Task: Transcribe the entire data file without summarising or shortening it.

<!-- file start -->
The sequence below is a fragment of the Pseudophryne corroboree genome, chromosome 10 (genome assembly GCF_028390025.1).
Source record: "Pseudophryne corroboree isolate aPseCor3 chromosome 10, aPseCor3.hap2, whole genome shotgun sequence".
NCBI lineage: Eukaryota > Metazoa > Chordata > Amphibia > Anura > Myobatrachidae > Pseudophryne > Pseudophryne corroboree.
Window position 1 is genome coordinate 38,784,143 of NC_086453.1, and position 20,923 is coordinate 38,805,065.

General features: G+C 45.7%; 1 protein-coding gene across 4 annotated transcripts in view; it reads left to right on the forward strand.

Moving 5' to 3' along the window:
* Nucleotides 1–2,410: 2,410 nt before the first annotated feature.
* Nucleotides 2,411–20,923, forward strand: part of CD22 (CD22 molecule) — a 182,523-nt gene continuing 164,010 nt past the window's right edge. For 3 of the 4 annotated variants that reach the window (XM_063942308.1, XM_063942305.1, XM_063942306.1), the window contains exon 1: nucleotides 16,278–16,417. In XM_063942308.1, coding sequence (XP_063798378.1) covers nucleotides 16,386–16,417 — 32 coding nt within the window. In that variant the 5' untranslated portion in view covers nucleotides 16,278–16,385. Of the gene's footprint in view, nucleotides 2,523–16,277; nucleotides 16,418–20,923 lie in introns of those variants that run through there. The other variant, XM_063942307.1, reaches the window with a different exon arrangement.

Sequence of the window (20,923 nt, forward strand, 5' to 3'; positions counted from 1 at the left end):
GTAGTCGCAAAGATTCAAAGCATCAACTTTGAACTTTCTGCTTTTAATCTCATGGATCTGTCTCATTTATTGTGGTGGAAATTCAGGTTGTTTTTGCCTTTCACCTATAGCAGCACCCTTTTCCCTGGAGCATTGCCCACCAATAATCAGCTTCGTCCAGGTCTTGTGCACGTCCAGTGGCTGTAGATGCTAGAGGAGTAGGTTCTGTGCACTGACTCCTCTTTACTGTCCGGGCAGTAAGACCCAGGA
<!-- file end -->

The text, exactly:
The sequence below is a fragment of the Pseudophryne corroboree genome, chromosome 10 (genome assembly GCF_028390025.1).
Source record: "Pseudophryne corroboree isolate aPseCor3 chromosome 10, aPseCor3.hap2, whole genome shotgun sequence".
NCBI lineage: Eukaryota > Metazoa > Chordata > Amphibia > Anura > Myobatrachidae > Pseudophryne > Pseudophryne corroboree.
Window position 1 is genome coordinate 38,784,143 of NC_086453.1, and position 20,923 is coordinate 38,805,065.

General features: G+C 45.7%; 1 protein-coding gene across 4 annotated transcripts in view; it reads left to right on the forward strand.

Moving 5' to 3' along the window:
* Nucleotides 1–2,410: 2,410 nt before the first annotated feature.
* Nucleotides 2,411–20,923, forward strand: part of CD22 (CD22 molecule) — a 182,523-nt gene continuing 164,010 nt past the window's right edge. For 3 of the 4 annotated variants that reach the window (XM_063942308.1, XM_063942305.1, XM_063942306.1), the window contains exon 1: nucleotides 16,278–16,417. In XM_063942308.1, coding sequence (XP_063798378.1) covers nucleotides 16,386–16,417 — 32 coding nt within the window. In that variant the 5' untranslated portion in view covers nucleotides 16,278–16,385. Of the gene's footprint in view, nucleotides 2,523–16,277; nucleotides 16,418–20,923 lie in introns of those variants that run through there. The other variant, XM_063942307.1, reaches the window with a different exon arrangement.

Sequence of the window (20,923 nt, forward strand, 5' to 3'; positions counted from 1 at the left end):
GTAGTCGCAAAGATTCAAAGCATCAACTTTGAACTTTCTGCTTTTAATCTCATGGATCTGTCTCATTTATTGTGGTGGAAATTCAGGTTGTTTTTGCCTTTCACCTATAGCAGCACCCTTTTCCCTGGAGCATTGCCCACCAATAATCAGCTTCGTCCAGGTCTTGTGCACGTCCAGTGGCTGTAGATGCTAGAGGAGTAGGTTCTGTGCACTGACTCCTCTTTACTGTCCGGGCAGTAAGACCCAGGA